Some ITSs focus on knowledge domains that have a stronger verbal foundation as opposed to mathematics and precise analytical reasoning (Johnson and Lester 2016). AutoTutor and its descendants (Graesser 2016; Nye et al. 2014a, 2014b) help college students learn by holding a conversation in natural language. Conversational agents (also known as interactive agents and pedagogical agents) are a general class of learning environments that are either scripted or intelligently adaptive (Atkinson 2002; Craig et al. 2002; Johnson et al. 2000; Graesser and McNamara 2010; Moreno et al. 2001). Conversational agents have talking heads that speak, point, gesture, and exhibit facial expressions. They can guide the interaction with the learner, instruct the learner what to do, and interact with other agents to model ideal behavior, strategies, reflections, and social interactions (Craig et al. 2015; Graesser et al. 2014; Johnson and Lester 2016; Kim et al. 2007). These agents have been designed to represent different human instructional roles, such as experts (Johnson et al. 2000; Kim and Baylor 2016), tutors (Nye et al. 2014a, 2014b), mentors (Baylor and Kim 2005; Kim and Baylor 2016), and learning companions (Chan and Baskin 1990; Dillenbourg and Self 1992; Goodman et al. 1998). Research supports the idea that conversational agents have a positive effect on learning (Schroeder et al. 2013; Schroeder and Gotch 2015).

Some conversational agents are not merely scripted but attempt to understand the natural language of the learner and adaptively respond with intelligent mechanisms. Examples of these intelligent conversation-based systems have covered STEM topics such as computer literacy (Graesser et al. 2004), physics (DeepTutor, Rus et al. 2013; AutoTutor, VanLehn et al. 2007), biology (GuruTutor, Olney et al. 2012), and scientific reasoning (Operation ARIES/ARA, Halpern et al. 2012; Kopp et al. 2012; Millis et al. in press). Other examples of systems with intelligent conversational agents that have successfully improved student learning are MetaTutor (Lintean et al. 2012), Betty’s Brain (Biswas et al. 2010), Coach Mike (Lane et al. 2011), iDRIVE (Craig et al. 2012; Gholson et al. 2009), iSTART (Jackson and McNamara 2013; McNamara et al. 2006), Crystal Island (Rowe et al. 2011), My Science Tutor (Ward et al. 2013), and Tactical Language and Culture System (Johnson and Valente 2009).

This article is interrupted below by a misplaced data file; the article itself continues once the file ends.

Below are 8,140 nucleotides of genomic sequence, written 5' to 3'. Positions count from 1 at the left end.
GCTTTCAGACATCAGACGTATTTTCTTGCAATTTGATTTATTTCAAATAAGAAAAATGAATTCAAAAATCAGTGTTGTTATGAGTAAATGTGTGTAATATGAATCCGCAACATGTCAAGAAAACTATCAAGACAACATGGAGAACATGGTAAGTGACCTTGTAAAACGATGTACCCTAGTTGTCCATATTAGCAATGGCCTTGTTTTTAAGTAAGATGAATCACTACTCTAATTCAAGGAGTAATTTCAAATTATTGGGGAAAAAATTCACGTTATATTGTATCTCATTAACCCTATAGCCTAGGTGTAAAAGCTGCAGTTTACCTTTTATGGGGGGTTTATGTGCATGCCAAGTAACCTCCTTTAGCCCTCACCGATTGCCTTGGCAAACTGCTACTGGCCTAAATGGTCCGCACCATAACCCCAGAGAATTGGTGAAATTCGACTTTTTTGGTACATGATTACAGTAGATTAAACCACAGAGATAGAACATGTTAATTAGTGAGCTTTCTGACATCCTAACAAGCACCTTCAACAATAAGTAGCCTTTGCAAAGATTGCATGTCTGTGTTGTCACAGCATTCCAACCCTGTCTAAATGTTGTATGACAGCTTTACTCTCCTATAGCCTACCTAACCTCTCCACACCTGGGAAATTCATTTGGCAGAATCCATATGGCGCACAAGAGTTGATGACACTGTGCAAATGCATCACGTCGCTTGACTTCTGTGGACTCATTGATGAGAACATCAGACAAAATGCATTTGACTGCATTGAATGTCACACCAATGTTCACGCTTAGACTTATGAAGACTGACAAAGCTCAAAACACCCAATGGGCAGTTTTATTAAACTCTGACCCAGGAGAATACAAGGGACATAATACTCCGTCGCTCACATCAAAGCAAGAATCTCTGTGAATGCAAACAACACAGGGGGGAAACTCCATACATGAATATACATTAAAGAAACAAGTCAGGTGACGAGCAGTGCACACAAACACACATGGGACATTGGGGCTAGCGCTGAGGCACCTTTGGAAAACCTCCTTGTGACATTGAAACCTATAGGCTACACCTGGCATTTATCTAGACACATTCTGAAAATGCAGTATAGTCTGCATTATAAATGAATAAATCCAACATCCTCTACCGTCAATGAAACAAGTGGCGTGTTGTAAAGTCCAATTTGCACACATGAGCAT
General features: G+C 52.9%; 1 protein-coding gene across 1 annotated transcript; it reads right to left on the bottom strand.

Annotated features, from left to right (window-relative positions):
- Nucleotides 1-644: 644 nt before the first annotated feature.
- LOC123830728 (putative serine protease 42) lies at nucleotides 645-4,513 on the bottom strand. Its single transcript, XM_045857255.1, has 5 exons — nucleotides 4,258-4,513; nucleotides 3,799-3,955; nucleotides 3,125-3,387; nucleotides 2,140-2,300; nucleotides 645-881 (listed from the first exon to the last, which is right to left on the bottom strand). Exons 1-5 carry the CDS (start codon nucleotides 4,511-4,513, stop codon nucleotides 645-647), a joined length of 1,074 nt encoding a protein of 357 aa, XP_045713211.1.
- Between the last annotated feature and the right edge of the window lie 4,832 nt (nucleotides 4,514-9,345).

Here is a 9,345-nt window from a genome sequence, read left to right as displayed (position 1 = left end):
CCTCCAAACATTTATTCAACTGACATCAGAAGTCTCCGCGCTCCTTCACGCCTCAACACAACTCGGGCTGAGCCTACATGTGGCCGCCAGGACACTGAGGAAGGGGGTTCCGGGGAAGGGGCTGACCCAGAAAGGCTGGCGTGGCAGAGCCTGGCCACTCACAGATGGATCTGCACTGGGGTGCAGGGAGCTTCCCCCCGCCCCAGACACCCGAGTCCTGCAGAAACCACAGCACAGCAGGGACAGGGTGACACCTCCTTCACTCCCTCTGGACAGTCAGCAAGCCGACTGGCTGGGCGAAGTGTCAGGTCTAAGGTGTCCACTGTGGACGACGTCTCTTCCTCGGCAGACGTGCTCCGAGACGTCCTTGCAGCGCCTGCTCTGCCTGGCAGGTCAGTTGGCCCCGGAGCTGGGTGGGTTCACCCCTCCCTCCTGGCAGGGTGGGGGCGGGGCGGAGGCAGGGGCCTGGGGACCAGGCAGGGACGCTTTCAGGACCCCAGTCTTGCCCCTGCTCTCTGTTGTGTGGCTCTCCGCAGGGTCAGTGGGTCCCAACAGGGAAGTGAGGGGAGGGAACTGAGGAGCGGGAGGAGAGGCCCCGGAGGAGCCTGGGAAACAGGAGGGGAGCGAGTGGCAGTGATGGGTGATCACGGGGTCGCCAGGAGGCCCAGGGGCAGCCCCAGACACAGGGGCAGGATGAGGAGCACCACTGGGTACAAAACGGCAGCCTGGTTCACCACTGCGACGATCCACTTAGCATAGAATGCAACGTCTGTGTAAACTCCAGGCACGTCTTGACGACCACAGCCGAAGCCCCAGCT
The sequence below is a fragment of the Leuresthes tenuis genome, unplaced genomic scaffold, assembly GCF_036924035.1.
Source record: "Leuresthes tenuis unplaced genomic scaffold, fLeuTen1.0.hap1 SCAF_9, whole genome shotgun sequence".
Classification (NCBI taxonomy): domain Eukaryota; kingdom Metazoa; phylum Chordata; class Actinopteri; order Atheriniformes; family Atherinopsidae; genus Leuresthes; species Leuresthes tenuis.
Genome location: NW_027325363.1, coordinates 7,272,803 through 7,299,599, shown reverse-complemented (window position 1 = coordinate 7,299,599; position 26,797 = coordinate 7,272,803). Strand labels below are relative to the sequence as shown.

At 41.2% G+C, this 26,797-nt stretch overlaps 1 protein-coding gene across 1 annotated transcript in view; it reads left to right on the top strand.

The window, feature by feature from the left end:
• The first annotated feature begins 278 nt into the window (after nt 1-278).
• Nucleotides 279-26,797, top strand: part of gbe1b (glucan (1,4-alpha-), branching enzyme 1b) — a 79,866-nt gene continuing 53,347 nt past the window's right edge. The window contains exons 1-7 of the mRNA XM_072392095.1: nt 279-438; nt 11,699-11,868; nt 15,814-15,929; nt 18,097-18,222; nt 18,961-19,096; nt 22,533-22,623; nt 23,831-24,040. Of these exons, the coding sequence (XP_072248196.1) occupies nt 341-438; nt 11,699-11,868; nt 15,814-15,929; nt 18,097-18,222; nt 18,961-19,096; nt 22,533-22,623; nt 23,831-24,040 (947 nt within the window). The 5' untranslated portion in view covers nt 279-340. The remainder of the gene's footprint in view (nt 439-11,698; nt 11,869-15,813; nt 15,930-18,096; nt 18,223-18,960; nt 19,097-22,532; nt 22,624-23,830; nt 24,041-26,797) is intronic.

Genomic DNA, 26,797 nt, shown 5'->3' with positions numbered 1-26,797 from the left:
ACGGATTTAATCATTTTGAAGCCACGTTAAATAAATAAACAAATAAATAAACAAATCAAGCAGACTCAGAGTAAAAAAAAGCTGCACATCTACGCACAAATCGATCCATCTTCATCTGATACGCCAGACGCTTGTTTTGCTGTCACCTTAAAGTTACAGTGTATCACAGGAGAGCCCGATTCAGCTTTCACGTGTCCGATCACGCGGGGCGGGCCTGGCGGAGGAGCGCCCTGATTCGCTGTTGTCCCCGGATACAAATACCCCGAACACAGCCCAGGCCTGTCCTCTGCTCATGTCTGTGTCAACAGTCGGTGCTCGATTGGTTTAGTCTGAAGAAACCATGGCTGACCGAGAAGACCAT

Reviews and meta-analyses confirm that ITS technologies frequently improve learning over classroom teaching, reading texts, and/or other traditional learning methods. These meta-analyses typically report effect sizes (signified by d), which refer to the difference between the ITS condition and a control condition, calibrated in standard deviation units. The reported meta-analyses show positive effect sizes that vary from d = 0.05 (Dynarsky et al. 2007; Steenbergen-Hu and Cooper 2014) to d = 1.08 (Dodds and Fletcher 2004), but most hover between d = 0.40 and d = 0.80 (Kulik and Fletcher 2015; Ma et al. 2014; Steenbergen-Hu and Cooper 2013; VanLehn 2011). A reasonable meta-meta estimate from all of these meta-analyses is d = 0.60. This performance is comparable to human tutoring, which varies between d = 0.42 (Cohen et al. 1982) and d = .80 (VanLehn 2011), depending on the expertise of the tutor. Human tutors have not varied greatly from ITSs in direct comparisons between ITSs and trained human tutors (Graesser 2016; Olney et al. 2012; VanLehn 2011; VanLehn et al. 2007).

The subject matter being tutored limits the magnitude of the learning gains from ITS. For example, it is difficult to obtain high effect sizes for literacy and numeracy because these skills are ubiquitous in everyday life and habits are automatized. In contrast, when the student starts essentially from square one, effect sizes should be more robust. As a notable example, the Digital Tutor (Fletcher and Morrison 2012; Kulik and Fletcher 2015) improved information technology knowledge by an effect size as high as d = 3.70 and d = 1.10 for skills. Such large effect sizes would be unrealistic for basic literacy and numeracy.

The US Department of Defense has historically played a major role in funding efforts to develop ITS technologies (Chipman 2015). The DoD recognized the need to develop training systems capable of promoting deeper learning on STEM areas that could not be delivered reliably within conventional learning environments. The Office of Naval Research (ONR) consistently supported these research efforts for many decades. More recently, the Army Research Laboratories spearheaded the Generalized Intelligent Framework for Tutoring (Sottilare et al. 2013; www.gifttutoring.org) to scale up these systems for more widespread use. The Advanced Distributed Learning community (2016) has promoted standards for developing and integrating systems. The National Science Foundation (NSF) and Institute for Education Sciences have supported ITSs since the turn of the millennium, as exemplified by the NSF-funded Pittsburgh Science of Learning Center (Koedinger et al. 2012).